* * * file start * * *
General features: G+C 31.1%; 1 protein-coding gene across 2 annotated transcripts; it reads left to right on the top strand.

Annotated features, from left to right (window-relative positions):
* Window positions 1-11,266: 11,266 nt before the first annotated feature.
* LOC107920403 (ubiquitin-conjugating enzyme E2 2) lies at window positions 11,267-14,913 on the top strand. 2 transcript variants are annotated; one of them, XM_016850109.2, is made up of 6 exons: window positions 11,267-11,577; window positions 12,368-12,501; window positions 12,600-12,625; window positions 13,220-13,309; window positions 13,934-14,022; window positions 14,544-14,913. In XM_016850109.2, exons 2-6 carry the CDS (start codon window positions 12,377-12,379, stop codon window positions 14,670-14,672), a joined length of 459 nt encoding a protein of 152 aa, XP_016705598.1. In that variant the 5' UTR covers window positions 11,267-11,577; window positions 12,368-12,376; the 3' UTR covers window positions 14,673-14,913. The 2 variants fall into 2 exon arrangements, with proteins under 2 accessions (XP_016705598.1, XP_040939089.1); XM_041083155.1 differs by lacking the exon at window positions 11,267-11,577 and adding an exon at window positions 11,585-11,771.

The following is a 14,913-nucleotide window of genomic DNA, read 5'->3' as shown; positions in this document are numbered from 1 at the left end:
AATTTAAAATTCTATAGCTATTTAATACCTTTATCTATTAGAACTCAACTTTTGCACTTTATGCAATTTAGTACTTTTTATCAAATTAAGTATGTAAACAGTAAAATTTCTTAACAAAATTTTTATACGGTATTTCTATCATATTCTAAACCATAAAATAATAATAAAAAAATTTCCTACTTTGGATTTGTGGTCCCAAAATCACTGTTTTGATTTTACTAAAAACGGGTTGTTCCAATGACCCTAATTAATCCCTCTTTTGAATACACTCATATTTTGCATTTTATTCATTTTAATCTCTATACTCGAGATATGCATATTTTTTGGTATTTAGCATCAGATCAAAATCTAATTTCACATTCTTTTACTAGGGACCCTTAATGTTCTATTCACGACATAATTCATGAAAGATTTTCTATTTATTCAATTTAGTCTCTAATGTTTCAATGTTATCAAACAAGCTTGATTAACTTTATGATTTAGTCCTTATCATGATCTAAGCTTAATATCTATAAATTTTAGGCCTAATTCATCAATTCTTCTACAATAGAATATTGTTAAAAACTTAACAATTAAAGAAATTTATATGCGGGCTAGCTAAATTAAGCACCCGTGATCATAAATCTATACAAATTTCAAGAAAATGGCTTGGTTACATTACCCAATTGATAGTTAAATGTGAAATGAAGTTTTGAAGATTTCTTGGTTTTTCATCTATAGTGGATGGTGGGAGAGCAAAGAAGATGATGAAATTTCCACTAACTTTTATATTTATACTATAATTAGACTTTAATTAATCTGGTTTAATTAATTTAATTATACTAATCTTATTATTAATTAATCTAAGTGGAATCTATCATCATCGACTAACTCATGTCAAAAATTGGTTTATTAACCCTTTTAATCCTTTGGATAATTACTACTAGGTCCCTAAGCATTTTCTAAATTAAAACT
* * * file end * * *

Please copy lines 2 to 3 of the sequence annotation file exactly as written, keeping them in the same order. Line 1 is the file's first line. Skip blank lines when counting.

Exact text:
Annotated features, from left to right (window-relative positions):
* Window positions 1-11,266: 11,266 nt before the first annotated feature.